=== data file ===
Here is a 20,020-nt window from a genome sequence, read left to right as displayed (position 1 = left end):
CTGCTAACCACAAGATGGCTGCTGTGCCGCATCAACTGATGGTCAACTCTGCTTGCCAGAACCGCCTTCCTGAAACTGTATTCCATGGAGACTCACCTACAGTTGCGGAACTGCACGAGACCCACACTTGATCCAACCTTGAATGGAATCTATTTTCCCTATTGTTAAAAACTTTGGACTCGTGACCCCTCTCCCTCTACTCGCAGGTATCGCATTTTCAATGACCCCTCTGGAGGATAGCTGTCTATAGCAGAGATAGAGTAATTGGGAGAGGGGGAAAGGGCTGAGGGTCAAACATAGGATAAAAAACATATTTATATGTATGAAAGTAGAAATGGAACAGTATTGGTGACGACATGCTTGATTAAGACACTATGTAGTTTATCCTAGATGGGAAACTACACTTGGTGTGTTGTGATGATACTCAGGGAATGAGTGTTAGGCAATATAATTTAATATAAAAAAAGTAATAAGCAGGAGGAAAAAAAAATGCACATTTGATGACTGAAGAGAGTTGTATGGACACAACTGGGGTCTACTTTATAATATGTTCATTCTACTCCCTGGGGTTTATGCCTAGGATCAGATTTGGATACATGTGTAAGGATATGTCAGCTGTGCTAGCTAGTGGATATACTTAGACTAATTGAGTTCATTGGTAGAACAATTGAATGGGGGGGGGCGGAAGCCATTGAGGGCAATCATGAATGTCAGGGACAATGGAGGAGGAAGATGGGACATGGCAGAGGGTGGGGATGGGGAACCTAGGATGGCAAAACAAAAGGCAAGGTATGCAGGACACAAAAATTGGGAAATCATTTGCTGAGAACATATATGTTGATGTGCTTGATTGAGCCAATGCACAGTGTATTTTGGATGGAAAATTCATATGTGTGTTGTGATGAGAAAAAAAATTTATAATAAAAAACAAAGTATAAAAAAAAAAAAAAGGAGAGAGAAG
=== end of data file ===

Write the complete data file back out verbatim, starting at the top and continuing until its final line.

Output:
Here is a 20,020-nt window from a genome sequence, read left to right as displayed (position 1 = left end):
CTGCTAACCACAAGATGGCTGCTGTGCCGCATCAACTGATGGTCAACTCTGCTTGCCAGAACCGCCTTCCTGAAACTGTATTCCATGGAGACTCACCTACAGTTGCGGAACTGCACGAGACCCACACTTGATCCAACCTTGAATGGAATCTATTTTCCCTATTGTTAAAAACTTTGGACTCGTGACCCCTCTCCCTCTACTCGCAGGTATCGCATTTTCAATGACCCCTCTGGAGGATAGCTGTCTATAGCAGAGATAGAGTAATTGGGAGAGGGGGAAAGGGCTGAGGGTCAAACATAGGATAAAAAACATATTTATATGTATGAAAGTAGAAATGGAACAGTATTGGTGACGACATGCTTGATTAAGACACTATGTAGTTTATCCTAGATGGGAAACTACACTTGGTGTGTTGTGATGATACTCAGGGAATGAGTGTTAGGCAATATAATTTAATATAAAAAAAGTAATAAGCAGGAGGAAAAAAAAATGCACATTTGATGACTGAAGAGAGTTGTATGGACACAACTGGGGTCTACTTTATAATATGTTCATTCTACTCCCTGGGGTTTATGCCTAGGATCAGATTTGGATACATGTGTAAGGATATGTCAGCTGTGCTAGCTAGTGGATATACTTAGACTAATTGAGTTCATTGGTAGAACAATTGAATGGGGGGGGGCGGAAGCCATTGAGGGCAATCATGAATGTCAGGGACAATGGAGGAGGAAGATGGGACATGGCAGAGGGTGGGGATGGGGAACCTAGGATGGCAAAACAAAAGGCAAGGTATGCAGGACACAAAAATTGGGAAATCATTTGCTGAGAACATATATGTTGATGTGCTTGATTGAGCCAATGCACAGTGTATTTTGGATGGAAAATTCATATGTGTGTTGTGATGAGAAAAAAAATTTATAATAAAAAACAAAGTATAAAAAAAAAAAAAAGGAGAGAGAAG